Ask the Expert: How to care for your baby’s primary teeth

By Anaida Deti, a Registered Hygienist and Owner of Dental X Smile Centres in Toronto on April 13, 2016

One of the biggest misconceptions is that baby and toddler teeth are not as important because they “just fall out anyway”. This sentiment couldn’t be more wrong.

Start your child off with good dental habits – even before a tooth makes its grand appearance – to help keep their teeth healthy, strong and protected for decades to come. Baby teeth preserve the spacing for permanent teeth, and if not cared for properly, they can decay and lead to gingivitis, which can affect the spacing of the permanent teeth.

A cavity develops when a tooth is frequently exposed to acid – for example, if you ingest foods or drinks containing sugar and starches. The repeated cycles of acid attacks cause the enamel to continue to lose minerals. A white spot may appear where minerals have been lost. This is a sign of early decay. Although enamel can be repaired from the minerals in your saliva and the fluoride in your toothpaste, it can also weaken and destroy over time, creating a cavity.

Baby and Toddler Teeth

Believe it or not, you can start cleaning your baby’s mouth as early as a few weeks after birth. Use a clean, damp washcloth to gently wipe the gums. Do not use toothpaste until your child has teeth. Once teeth have begun to appear, use a very soft-bristled child-size toothbrush with a smear of toothpaste twice a day; if teeth are touching, then make sure you also gently floss on a daily basis. Be sure to follow these tips:

  • Don’t put your baby to bed with a bottle of milk, formula or juice. While these drinks may be healthy, they contain natural sugars that are still sugars that will stick to your child’s teeth and increase the chance of a cavity forming.
  • Don’t leave a bottle in your child’s mouth for a long period of time, especially if he or she is not feeding from it.
  • Feed your child some water after every meal or bottle feeding. If water is not available, wipe a damp washcloth over their teeth.

Preschool and School Ager Teeth

After the age of three, you can increase the amount of toothpaste used to pea-size, while reminding kids to try not to swallow. They still need to be supervised, but by age four or five, they should be getting the hang of brushing correctly (in a circular motion for two minutes, twice a day).

Around age six, a child’s baby teeth loosen as their roots begin to dissolve, making way for the secondary or “adult” teeth to come in. As exciting as this milestone is, be sure not to yank the tooth out if it’s not ready; it could lead to infection. However, you can help its progress by wiggling it. Sometimes, it can take months before a loose tooth falls out, other times a loose tooth can come out with a bite of food. Your child might even swallow it! But rest assured, there is no harm if that happens.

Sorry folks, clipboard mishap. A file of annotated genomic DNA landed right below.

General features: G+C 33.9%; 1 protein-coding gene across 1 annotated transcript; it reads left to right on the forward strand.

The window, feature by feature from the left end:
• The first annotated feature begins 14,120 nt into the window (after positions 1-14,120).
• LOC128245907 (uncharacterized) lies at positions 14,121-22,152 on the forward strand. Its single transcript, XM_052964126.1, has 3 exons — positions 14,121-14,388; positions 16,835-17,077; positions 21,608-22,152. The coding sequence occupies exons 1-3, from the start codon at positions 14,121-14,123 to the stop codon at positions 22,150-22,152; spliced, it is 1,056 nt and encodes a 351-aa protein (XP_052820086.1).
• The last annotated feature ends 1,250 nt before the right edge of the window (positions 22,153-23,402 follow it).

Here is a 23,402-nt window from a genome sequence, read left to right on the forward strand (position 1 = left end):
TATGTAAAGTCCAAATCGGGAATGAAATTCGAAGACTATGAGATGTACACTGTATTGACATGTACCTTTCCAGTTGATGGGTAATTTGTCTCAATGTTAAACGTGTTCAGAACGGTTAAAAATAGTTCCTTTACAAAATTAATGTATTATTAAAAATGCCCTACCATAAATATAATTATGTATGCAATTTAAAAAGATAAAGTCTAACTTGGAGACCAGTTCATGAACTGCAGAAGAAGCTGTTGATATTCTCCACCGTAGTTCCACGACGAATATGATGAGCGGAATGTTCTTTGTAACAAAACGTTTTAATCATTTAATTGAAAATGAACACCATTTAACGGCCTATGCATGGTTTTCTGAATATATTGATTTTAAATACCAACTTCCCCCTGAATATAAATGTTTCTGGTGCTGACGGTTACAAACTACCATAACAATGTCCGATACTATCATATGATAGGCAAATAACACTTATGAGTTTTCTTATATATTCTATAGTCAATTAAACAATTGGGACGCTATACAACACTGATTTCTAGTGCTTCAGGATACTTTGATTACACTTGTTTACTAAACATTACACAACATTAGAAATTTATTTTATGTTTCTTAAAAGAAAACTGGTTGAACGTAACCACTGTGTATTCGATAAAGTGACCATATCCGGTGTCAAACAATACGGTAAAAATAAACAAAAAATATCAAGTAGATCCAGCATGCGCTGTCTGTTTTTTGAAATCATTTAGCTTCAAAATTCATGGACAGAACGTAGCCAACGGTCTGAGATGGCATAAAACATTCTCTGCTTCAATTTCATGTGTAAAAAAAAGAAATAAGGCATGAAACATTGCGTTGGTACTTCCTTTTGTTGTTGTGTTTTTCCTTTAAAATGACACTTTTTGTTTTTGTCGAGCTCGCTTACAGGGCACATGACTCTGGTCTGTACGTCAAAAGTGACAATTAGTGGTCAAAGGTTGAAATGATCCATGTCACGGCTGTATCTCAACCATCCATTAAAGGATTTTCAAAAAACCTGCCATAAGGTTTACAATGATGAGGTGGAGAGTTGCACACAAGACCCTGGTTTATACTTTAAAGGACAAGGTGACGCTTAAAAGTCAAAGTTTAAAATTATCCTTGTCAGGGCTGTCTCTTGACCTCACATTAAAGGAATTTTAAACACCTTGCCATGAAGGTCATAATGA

Right when you thought your child’s teething stage was over, here it comes again, though thankfully less painful and dramatic. Be prepared for some complaints of pain in the back of the mouth and even up the jaw line; these are the six-year molars poking through that are not replacing baby teeth. Have some fruit popsicles and ice cold water handy to help ease the discomfort. Child ibuprofen is also safe.

Tween and Teen Teeth

As your child gets older, they begin to take greater pride in their appearance, but they seem to miscalculate the work it entails to maintain a healthy smile. Add in their newfound independence and social lives and they’re just too busy to be giving extra attention to their teeth. But did you know that dental decay is the most common chronic disease in young people between the ages of five and 17?

Thorough brushing and flossing help remove food particles and plaque from smooth surfaces of teeth, but toothbrush bristles cannot reach all the way into the grooves to remove food and plaque.

Your dentist may suggest dental sealants, a plastic material that is applied to the chewing surfaces of the back teeth (premolars and molars) to act as barriers to prevent cavities. This is where decay occurs most often, and sealants protect these vulnerable areas by ‘sealing out’ plaque and food. They are very easy to apply. Your dentist or dental hygienist just paints them onto the tooth enamel where it bonds directly to the tooth and hardens. They can last up to several years.

Dental sealants don’t eliminate the need for check-ups though. Schedule regular dental visits to ensure the sealants don’t need to be reapplied and that no other dental issues are arising.

Anaida Deti is a registered dental hygienist and the CEO of Dental-X Smile Centres in Toronto. Follow her on Twitter @dentalXSmiles.

Originally published in ParentsCanada magazine, April/May 2016.


By Anaida Deti, a Registered Hygienist and Owner of Dental X Smile Centres in Toronto| April 13, 2016

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